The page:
I received many emails and phone calls asking me about the Washington Post article and the subsequent media “buzz” which was somewhat negative about Vitamin D supplementation. Here is a summary of the key points of the report:
1) US and Canadian governments asked the Institute of Medicine to review the data on Vitamin D and update the recommended daily allowance (RDA) for Vitamin D.
2) The committee increased the RDA to 600 IU for children and adults and 800 IU for those over the age of 71 (previously it was 200 IU for children, 400 IU for adults, and 600 IU for those over the age of 71).
3) The committee concluded that further research is necessary before recommending a higher RDA.
4) The committee cautioned against taking megadoses of Vitamin D. They do not recommend taking more than 4,000 IU.
5) They conclude that most people get “enough” Vitamin D from food and sunshine and that Vitamin D deficiency is not widespread.
Discussion: The media has taken these somewhat anticlimactic committee findings and turned it into headlines like “Vitamin D Supplements Get a Big Thumbs Down”. The committee is saying that there isnt’ enough evidence to recommend higher doses of Vitamin D for the general population.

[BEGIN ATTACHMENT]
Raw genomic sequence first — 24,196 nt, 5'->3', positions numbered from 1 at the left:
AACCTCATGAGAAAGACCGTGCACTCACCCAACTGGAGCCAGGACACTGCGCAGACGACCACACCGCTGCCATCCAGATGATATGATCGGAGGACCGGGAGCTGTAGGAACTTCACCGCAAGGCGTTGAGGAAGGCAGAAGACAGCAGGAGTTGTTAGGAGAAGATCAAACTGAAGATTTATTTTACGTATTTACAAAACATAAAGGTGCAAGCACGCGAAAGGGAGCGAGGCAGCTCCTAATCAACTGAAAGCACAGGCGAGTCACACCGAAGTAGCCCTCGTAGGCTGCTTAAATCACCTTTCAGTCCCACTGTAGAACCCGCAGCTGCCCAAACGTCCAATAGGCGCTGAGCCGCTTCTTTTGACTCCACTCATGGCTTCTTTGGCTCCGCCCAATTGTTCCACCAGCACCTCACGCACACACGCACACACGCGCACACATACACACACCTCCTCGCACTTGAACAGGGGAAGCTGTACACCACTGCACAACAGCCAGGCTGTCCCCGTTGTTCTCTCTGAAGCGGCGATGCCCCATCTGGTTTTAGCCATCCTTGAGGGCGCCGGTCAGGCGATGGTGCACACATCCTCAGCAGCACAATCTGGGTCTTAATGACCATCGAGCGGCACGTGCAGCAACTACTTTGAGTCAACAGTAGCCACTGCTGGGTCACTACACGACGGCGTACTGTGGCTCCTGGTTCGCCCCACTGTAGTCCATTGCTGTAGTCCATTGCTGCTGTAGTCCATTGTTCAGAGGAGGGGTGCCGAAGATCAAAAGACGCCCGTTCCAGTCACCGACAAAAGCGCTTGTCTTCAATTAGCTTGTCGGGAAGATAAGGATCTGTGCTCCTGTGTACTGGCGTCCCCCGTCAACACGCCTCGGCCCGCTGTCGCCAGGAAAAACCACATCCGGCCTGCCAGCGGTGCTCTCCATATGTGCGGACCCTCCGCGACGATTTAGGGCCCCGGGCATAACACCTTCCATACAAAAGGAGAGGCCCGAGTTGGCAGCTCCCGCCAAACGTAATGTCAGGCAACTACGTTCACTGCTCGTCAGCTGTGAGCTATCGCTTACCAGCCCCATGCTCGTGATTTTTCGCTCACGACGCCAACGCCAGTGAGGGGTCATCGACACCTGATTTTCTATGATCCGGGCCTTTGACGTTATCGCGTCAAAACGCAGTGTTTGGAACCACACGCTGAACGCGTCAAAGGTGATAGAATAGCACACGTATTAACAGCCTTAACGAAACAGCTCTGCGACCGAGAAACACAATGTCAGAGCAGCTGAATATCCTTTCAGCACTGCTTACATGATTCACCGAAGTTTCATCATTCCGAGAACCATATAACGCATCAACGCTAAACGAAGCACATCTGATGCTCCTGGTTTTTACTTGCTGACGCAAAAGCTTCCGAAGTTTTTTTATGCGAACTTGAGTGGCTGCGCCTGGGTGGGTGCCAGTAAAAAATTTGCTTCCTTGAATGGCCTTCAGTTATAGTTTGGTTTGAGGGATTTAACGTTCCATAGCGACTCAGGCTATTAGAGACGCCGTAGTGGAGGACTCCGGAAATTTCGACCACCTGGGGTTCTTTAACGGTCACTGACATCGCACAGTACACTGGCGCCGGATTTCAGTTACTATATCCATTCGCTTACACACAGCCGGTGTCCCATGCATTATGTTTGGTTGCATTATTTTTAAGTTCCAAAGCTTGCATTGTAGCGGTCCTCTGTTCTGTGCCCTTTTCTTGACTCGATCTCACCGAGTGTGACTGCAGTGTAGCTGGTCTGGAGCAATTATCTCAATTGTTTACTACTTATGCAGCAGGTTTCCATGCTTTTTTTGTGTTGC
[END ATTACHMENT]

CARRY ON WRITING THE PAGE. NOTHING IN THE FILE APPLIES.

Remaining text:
We get most of our Vitamin D from sunshine so our Vitamin D levels are primarily determined by the amount of sunshine we get and the efficiency of our body at converting the sunshine to Vitamin D. It is true that we probably wouldn’t need to take Vitamin D supplements if we sit in the sun in our bathing suit without sunscreen until our skin turns pink (15-20 minutes) at least several times per week. I think the committee neglected the most important question – what is the optimal level of Vitamin D? The committee does not recommend checking Vitamin D levels as a screening tool for the general population (imagine how expensive that would be for Medicare and the insurance industry).
I agree that people should not take high doses of Vitamin D (above 2,000 IU) without checking their Vitamin D levels and under the direction of a physician. Vitamin D is fat soluble and excessive amounts can not be cleared in the urine so you can overdose on Vitamin D. Sometimes high doses are needed to boost levels in patients with severe deficiency. I agree that well-designed research studies are needed to determine the optimal levels of Vitamin D. Based on my research, I recommend a level of 50-65.Studies have shown a decrease in prevalence of colon, breast and kidney cancer, diabetes, multiple sclerosis, and fractures when Vitamin D levels increase from 30 to 55. Studies have shown that healthy adults who get plenty of sunshine can naturally attain Vitamin D levels up to 65 in the absence of supplements.
Bless you for trying to explain the terminlogy to the novices!